OTTAWA -- School supplies were donated to Ottawa newcomers from Africa Wednesday night to encourage and inspire youth.

It was part of an event marking the International Day of the African Child, to bring awareness to the barriers African children face to get quality education.

Helping organize the event was Devlin Hera Taillon, a young man whose roots are in Kenya.

“Hera stands for love and that is my middle name,” said Taillon, who was born in Asembo Bay, Kenya and adopted by Peggy Taillon 14 years ago.

Hera is also the name of their foundation dedicated to improving lives in Asembo Bay. But they’re also doing what they can to help those here in Ottawa.

“We’re really touched by the family in these buildings mainly newcomers in Africa,” said Peggy Taillon. “Many are struggling starting their life in canada, especially during a pandemic.”

On Wednesday, with help from other local organizations, they donated school supplies, toys and clothing.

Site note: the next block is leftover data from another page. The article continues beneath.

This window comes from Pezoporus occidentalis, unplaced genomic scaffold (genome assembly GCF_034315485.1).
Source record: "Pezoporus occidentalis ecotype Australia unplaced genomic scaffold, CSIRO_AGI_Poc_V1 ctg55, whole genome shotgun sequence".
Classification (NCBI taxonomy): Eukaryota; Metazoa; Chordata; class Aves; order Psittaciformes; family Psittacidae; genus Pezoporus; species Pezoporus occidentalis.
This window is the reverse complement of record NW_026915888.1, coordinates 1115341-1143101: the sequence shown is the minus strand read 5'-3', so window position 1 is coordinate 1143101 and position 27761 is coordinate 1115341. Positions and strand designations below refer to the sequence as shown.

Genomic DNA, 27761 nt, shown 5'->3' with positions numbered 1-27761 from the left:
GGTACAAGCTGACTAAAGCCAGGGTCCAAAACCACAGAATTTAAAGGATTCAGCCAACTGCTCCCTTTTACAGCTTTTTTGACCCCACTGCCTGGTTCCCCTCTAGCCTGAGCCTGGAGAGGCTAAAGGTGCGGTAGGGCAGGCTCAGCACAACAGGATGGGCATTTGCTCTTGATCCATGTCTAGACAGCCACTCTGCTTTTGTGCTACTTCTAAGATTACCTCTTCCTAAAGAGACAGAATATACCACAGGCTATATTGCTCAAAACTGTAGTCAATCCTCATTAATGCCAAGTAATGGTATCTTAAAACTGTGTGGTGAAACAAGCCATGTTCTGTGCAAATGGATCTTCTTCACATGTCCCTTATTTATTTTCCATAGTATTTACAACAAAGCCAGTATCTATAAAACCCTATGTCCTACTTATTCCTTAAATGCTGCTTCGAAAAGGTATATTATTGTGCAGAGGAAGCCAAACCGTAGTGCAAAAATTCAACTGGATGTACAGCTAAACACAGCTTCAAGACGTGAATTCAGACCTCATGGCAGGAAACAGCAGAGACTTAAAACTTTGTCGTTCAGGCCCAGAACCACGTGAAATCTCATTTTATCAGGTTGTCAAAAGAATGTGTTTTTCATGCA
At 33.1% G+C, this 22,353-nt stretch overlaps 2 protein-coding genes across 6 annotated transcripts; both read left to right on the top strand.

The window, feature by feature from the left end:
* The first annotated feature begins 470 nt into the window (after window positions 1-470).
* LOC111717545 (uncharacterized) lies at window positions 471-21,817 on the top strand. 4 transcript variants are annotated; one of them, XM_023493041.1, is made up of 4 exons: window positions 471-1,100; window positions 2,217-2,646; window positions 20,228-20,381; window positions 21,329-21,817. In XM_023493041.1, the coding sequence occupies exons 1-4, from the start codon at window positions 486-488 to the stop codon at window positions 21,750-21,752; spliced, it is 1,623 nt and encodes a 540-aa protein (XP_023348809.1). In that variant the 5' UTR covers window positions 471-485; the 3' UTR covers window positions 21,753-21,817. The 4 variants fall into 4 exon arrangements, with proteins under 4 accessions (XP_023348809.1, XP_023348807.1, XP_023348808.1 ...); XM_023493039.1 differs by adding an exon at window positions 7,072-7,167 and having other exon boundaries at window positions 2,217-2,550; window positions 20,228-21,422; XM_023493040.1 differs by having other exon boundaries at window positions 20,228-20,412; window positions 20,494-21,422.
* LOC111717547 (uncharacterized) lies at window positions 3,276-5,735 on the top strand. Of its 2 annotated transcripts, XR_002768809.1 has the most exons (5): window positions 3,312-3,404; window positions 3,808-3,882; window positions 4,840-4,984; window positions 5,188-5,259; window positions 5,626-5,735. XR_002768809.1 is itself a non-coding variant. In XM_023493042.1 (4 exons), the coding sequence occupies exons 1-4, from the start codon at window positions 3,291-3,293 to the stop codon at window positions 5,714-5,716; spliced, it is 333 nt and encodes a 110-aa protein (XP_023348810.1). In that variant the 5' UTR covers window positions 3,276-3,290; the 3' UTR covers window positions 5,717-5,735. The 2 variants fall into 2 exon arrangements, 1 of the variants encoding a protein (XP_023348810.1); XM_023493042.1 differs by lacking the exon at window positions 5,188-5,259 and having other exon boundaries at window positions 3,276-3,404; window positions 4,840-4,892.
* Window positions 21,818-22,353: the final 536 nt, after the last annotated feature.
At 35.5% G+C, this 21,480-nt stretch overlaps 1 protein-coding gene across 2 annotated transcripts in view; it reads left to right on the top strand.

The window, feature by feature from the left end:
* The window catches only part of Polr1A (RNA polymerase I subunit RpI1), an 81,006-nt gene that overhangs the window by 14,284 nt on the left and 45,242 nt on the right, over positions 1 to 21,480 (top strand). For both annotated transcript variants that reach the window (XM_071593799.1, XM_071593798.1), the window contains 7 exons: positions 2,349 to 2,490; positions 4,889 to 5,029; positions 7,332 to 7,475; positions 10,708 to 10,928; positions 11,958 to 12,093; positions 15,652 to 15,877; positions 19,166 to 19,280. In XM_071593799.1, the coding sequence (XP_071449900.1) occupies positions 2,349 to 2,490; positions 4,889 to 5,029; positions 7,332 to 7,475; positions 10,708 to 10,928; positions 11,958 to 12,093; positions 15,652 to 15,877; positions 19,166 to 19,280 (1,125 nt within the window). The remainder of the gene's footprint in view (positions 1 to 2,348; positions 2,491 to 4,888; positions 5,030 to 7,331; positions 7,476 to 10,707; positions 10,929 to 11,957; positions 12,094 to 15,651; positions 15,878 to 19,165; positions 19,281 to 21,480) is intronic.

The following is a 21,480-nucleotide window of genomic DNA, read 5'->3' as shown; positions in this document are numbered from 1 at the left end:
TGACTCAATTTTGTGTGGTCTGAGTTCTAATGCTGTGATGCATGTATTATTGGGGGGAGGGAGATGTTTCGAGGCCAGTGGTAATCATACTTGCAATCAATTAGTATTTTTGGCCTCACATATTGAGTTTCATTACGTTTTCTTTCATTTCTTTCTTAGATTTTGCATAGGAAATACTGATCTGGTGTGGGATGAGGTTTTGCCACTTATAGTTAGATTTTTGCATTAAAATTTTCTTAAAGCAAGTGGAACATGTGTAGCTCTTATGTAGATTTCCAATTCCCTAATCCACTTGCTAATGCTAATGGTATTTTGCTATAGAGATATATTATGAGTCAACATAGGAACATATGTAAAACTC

The event in Ottawa coincided with other communities around the globe through Giants of Africa.

International Day of the African Child

“Education happens in many different forms and many different ways,” said Jamma Mahlalela with Giants of Africa, who is also an assistant coach for the Toronto Raptors.

He added not many people know about the day, but he’s hoping that can change by inspiring the next generation and remove barriers African children face to get quality education.

“We are learning and growing and building together,” said Mahlalela. 

Taillon, 14 has a strong love for basketball and hopes to play professionally and be a leader in his community. 

“I want to change the lives of many people back at home,” he said, “and make a positive difference in the world.”